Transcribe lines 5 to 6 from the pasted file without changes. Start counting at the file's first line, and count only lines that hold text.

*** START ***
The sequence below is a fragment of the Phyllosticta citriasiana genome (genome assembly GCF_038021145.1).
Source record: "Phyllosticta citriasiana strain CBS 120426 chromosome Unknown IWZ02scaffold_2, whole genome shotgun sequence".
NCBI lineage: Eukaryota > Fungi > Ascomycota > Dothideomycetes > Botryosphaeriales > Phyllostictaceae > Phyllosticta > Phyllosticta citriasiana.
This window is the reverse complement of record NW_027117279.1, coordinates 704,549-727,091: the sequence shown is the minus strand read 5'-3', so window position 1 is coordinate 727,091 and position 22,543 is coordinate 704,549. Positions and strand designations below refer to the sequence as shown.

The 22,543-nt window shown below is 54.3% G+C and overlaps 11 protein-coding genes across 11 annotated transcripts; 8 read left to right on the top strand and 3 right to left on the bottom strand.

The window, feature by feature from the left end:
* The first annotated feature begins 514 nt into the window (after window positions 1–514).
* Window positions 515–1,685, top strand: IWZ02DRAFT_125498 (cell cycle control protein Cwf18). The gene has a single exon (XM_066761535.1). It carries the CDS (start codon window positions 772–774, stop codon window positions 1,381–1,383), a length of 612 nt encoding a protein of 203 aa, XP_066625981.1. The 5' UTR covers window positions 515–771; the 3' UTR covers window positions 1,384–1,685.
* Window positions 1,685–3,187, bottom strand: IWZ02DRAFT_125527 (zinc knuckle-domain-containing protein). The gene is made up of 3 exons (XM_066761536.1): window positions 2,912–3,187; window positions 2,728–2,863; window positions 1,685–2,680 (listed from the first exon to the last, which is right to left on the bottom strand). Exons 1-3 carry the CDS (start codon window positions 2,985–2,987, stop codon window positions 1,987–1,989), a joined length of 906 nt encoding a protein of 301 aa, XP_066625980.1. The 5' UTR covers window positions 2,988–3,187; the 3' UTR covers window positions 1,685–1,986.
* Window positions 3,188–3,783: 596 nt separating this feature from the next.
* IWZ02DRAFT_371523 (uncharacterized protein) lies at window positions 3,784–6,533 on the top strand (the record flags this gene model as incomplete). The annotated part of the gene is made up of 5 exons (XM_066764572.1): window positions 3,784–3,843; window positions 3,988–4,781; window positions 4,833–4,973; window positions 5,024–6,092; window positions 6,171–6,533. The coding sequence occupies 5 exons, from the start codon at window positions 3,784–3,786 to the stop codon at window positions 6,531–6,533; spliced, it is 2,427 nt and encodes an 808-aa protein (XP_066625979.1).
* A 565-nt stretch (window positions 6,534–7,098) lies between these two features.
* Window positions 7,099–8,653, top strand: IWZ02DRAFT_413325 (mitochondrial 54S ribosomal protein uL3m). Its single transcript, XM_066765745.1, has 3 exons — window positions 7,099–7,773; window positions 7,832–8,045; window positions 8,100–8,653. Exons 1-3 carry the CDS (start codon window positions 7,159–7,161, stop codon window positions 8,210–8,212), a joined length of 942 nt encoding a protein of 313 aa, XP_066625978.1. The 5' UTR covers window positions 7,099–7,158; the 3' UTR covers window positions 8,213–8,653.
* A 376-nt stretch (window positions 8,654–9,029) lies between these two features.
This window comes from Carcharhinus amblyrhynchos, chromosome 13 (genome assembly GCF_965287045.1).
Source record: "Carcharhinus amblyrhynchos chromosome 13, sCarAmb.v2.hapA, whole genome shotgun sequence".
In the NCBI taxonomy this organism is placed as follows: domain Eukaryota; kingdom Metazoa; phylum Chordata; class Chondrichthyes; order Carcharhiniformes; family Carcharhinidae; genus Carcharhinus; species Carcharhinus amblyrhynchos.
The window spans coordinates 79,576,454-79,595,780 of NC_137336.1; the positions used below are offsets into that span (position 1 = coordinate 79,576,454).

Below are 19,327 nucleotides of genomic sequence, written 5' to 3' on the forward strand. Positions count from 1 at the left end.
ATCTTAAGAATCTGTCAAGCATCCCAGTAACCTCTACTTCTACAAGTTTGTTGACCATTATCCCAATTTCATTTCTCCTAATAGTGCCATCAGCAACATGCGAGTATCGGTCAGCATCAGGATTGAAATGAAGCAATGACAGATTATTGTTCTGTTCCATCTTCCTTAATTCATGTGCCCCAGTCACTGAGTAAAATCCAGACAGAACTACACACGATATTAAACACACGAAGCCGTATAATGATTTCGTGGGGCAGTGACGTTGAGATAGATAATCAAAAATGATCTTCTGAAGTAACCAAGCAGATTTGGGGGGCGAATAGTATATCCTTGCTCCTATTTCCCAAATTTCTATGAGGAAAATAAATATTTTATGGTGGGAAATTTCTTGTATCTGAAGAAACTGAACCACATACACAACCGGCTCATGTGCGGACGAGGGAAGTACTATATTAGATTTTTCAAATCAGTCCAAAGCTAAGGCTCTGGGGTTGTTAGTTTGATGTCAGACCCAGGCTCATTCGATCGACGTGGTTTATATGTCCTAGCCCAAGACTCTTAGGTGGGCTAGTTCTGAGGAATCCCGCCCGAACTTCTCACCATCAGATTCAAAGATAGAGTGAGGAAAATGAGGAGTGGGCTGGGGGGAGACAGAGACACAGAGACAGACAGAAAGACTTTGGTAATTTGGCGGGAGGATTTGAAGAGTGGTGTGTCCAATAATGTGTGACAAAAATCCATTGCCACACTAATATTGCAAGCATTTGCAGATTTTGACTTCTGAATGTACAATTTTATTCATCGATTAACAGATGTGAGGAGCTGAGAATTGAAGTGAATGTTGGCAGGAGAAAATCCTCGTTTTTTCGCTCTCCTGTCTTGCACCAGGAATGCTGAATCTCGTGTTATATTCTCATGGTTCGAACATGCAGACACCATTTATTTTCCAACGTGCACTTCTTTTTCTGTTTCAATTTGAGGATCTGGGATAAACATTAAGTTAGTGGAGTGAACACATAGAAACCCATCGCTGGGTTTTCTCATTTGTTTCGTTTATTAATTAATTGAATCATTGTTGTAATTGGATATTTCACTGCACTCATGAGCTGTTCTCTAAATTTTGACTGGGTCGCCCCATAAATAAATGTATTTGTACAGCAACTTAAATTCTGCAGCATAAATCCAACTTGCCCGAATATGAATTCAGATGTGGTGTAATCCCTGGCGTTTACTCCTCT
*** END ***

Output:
The 22,543-nt window shown below is 54.3% G+C and overlaps 11 protein-coding genes across 11 annotated transcripts; 8 read left to right on the top strand and 3 right to left on the bottom strand.

The window, feature by feature from the left end: